Me and Japanese whisky. Japanese whisky and me. It’s a strained relationship these days to say the least. We used to get along fine back in the day. I enjoyed a pour of Yamazaki 12 every once in a while and greatly appreciate Hanyu and Karuizawa but never went out of my way to pick up a huge Japanese whisky collection.
Fast forward to 2018 and Japanese whisky is all the rage. I can’t tell you how many times I’ve observed people coming into trendy whisk(e)y bars to order a Toki like they’re in on the world’s best kept secret. Japanese whisky has two main forces to thank for the success it currently enjoys. The first is the incredible market boom of this decade that has the masses flocking to brown spirits like never before. The second is a man by the name of Jim Murray. When Yamazaki Sherry Cask 2013 took home his Whisky of the Year distinction, it propelled Japanese whisky right into the spotlight like never before. Major websites were reporting that a Japanese whisky stole the honor from Scotland. For shame, Scots! Either way, Japanese whisky was exposed to a global audience and there was no turning back.
The award winning Yamazaki Sherry Cask 2013 is really good. Here’s the problem: that’s not what most Japanese whisky tastes like. A lighter flavor profile along with some very clean cuts makes for a newcomer’s dream whisky. Japanese whisky is so easy to get into that it’s pretty easy to see how we got here.
A big part of my gripe with Japanese whisky these days is that I typically don’t find it to be much better than Scotch yet it sells out immediately everywhere for insane prices relative to it’s Scottish counterparts. Someone buying their whisky based on a Buzzfeed top 10 list really irks me. That’s why I continue to speak out to newcomers not about how Japanese whisky is bad but more about the immense variety out there.
I think Japanese whisky has it’s place and every once in a while, I’m in the mood for it.
Enter Kaiyo Cask Strength. An independently bottled Japanese whisky with a remarkable story hit the shelves late last year and it took some digging (mostly on the part of K&L Wine’s Dave Driscoll) to figure out what was going on inside this bottle. Here’s what we know:
- Despite not saying “Japanese whisky” on the label, this was distilled and aged in Japan.
- This is a teaspooned malt, distilled at a single distillery but with a very small amount of malt from another distillery added to the final product. This prevents this whisky from being called a single malt and allows the brand of the whisky to be hidden, similar to a lot independent “Balvenie” and “Glenfiddich” teaspooned malts. In this case, it was purchased as teaspooned new make.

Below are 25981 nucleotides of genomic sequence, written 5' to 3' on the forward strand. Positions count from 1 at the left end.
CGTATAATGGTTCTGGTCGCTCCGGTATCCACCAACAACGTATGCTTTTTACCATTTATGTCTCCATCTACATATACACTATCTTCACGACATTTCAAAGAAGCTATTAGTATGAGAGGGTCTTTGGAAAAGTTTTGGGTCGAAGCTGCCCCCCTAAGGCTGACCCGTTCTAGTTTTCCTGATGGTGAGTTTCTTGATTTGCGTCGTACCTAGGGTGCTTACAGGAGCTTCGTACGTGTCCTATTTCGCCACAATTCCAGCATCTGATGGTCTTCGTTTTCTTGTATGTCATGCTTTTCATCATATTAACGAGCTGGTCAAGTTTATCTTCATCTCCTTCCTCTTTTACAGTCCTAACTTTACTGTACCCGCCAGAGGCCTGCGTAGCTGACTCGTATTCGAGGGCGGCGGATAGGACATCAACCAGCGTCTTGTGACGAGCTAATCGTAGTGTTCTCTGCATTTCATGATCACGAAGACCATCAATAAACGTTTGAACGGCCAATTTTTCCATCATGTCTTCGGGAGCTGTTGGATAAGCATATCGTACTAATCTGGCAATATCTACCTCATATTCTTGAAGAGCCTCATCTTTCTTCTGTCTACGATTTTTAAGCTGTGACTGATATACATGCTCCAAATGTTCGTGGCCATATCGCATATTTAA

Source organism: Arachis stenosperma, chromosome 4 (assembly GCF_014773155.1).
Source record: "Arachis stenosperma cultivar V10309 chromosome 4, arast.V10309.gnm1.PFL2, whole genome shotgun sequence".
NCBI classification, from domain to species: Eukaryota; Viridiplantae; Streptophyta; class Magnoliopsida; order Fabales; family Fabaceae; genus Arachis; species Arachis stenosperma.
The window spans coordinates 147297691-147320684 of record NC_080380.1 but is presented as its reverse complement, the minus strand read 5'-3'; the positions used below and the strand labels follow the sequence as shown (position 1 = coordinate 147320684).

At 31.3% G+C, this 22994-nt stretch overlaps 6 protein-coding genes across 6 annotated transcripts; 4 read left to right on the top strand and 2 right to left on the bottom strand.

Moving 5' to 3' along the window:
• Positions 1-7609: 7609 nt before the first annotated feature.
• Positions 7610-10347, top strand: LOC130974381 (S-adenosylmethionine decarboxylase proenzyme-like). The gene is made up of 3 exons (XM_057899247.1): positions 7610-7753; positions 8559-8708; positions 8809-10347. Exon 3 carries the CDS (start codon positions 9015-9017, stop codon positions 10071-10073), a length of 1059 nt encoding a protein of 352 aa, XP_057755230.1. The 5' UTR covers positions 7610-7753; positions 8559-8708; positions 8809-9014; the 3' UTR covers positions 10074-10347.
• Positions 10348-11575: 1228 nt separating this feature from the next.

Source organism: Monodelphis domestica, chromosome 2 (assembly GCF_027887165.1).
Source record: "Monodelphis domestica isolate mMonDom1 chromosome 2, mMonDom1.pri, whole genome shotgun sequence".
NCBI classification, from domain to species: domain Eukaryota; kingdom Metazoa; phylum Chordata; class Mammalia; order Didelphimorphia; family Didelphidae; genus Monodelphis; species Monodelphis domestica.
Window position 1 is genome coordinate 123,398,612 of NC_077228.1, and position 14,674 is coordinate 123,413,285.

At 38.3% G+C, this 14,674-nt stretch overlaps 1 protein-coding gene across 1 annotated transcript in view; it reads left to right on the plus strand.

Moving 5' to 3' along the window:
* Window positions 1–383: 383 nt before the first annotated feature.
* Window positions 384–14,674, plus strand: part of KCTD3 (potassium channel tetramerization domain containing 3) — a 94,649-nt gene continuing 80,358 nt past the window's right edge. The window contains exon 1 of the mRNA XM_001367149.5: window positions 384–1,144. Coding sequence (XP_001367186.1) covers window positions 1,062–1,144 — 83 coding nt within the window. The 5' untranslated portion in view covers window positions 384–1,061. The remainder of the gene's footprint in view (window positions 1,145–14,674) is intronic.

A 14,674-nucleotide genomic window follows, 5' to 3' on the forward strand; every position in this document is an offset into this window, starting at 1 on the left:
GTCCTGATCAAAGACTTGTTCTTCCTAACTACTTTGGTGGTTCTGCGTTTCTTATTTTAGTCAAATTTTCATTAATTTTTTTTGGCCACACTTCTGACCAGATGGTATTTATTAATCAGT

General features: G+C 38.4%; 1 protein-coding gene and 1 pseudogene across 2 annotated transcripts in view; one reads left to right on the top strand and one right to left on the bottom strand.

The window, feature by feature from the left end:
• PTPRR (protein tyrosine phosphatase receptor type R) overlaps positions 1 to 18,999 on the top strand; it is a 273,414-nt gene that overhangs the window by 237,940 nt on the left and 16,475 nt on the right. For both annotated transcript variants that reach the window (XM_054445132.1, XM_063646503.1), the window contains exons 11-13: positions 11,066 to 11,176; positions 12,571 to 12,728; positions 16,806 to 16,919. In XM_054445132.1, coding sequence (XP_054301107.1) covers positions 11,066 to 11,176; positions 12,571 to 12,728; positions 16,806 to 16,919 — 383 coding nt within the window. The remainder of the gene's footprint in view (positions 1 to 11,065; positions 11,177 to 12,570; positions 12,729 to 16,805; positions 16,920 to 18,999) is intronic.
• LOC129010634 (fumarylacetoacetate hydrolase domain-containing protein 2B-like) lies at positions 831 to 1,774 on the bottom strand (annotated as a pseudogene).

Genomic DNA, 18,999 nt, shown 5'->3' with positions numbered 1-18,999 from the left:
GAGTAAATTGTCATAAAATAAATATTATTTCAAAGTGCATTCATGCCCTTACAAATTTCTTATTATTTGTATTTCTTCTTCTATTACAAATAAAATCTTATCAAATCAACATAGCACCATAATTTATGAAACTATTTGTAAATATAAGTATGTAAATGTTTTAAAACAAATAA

- This whisky was aged in Japanese Mizunara oak barrels from Ariake. Even in Japan, Mizunara aged whisky is uncommon due to the limited availability of the wood and extremely high cost of the barrels.
- The final period of maturation took place on a boat in the open ocean off the coast of Japan. This is part of the reason why “Japanese whisky” is omitted from the label as it was technically not fully aged “in Japan”. The bottler was trying to avoid a potential slap on the wrist.
What really piqued my interest was that this was essentially a Japanese single malt aged in Mizunara oak and bottled at cask strength selling for just under $100. The combination of circumstances and price is absolutely unheard of in today’s market. I knew I needed to get in on this if for no other reason that to wrap my head around a true Mizunara aged release. This release along with the non-cask strength version were released with little fanfare. A Japanese whisky with no hype? That’s something I can get behind.
Nose|Floral, white wine, sawdust, fresh peaches, hint of maple syrup, pears, perfumy, coconut, bakery aromas.
Taste|Juicy pear, nutmeg, vanilla, a sweet and salty vibe, hints of oak in the back, jazz apples, tropical notes emerge over time.
Finish|More orchard fruits, minty, some delicate oak, but not as much as expected, a slight earthiness, sea air, clove, honey.
Overall Thoughts|My curiosity of Mizunara oak’s impact on the final product (floral, woody, coconut) has been satisfied with this whisky. To put it in perspective, this tastes like a amped up Glenlivet 12 year to me with a little coastal flair thrown in to boot. It’s enjoyable and I look forward to having more as this price point. As I often say with other teaspooned malts, I don’t really care what you call it as long as it tastes good.